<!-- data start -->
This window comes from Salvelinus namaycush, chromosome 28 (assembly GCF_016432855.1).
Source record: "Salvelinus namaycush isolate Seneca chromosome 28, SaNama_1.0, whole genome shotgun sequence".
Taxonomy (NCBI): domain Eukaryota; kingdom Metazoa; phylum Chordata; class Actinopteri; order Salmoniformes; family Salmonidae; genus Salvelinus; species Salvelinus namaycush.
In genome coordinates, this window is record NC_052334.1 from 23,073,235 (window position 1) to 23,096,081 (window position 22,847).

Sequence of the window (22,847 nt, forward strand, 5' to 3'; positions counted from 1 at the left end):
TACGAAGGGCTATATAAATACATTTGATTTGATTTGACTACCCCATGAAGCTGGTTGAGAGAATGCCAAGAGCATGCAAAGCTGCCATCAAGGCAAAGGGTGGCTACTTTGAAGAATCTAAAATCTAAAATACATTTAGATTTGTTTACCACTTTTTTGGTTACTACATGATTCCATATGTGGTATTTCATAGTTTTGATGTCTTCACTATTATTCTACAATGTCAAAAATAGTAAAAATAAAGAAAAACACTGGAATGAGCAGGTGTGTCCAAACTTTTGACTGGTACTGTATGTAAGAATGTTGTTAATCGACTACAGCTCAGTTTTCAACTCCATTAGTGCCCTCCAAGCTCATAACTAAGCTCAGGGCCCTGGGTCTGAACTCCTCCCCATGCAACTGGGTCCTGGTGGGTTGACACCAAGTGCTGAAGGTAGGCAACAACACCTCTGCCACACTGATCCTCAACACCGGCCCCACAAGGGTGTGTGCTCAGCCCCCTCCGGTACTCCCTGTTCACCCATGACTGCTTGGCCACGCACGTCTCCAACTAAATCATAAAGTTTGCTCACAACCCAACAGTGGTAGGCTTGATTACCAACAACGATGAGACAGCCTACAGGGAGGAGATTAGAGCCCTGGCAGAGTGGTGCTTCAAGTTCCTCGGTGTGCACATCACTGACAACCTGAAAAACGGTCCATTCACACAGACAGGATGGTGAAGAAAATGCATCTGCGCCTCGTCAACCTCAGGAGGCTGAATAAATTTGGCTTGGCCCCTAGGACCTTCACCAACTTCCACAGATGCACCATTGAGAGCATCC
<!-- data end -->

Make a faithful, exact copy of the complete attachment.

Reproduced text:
This window comes from Salvelinus namaycush, chromosome 28 (assembly GCF_016432855.1).
Source record: "Salvelinus namaycush isolate Seneca chromosome 28, SaNama_1.0, whole genome shotgun sequence".
Taxonomy (NCBI): domain Eukaryota; kingdom Metazoa; phylum Chordata; class Actinopteri; order Salmoniformes; family Salmonidae; genus Salvelinus; species Salvelinus namaycush.
In genome coordinates, this window is record NC_052334.1 from 23,073,235 (window position 1) to 23,096,081 (window position 22,847).

Sequence of the window (22,847 nt, forward strand, 5' to 3'; positions counted from 1 at the left end):
TACGAAGGGCTATATAAATACATTTGATTTGATTTGACTACCCCATGAAGCTGGTTGAGAGAATGCCAAGAGCATGCAAAGCTGCCATCAAGGCAAAGGGTGGCTACTTTGAAGAATCTAAAATCTAAAATACATTTAGATTTGTTTACCACTTTTTTGGTTACTACATGATTCCATATGTGGTATTTCATAGTTTTGATGTCTTCACTATTATTCTACAATGTCAAAAATAGTAAAAATAAAGAAAAACACTGGAATGAGCAGGTGTGTCCAAACTTTTGACTGGTACTGTATGTAAGAATGTTGTTAATCGACTACAGCTCAGTTTTCAACTCCATTAGTGCCCTCCAAGCTCATAACTAAGCTCAGGGCCCTGGGTCTGAACTCCTCCCCATGCAACTGGGTCCTGGTGGGTTGACACCAAGTGCTGAAGGTAGGCAACAACACCTCTGCCACACTGATCCTCAACACCGGCCCCACAAGGGTGTGTGCTCAGCCCCCTCCGGTACTCCCTGTTCACCCATGACTGCTTGGCCACGCACGTCTCCAACTAAATCATAAAGTTTGCTCACAACCCAACAGTGGTAGGCTTGATTACCAACAACGATGAGACAGCCTACAGGGAGGAGATTAGAGCCCTGGCAGAGTGGTGCTTCAAGTTCCTCGGTGTGCACATCACTGACAACCTGAAAAACGGTCCATTCACACAGACAGGATGGTGAAGAAAATGCATCTGCGCCTCGTCAACCTCAGGAGGCTGAATAAATTTGGCTTGGCCCCTAGGACCTTCACCAACTTCCACAGATGCACCATTGAGAGCATCC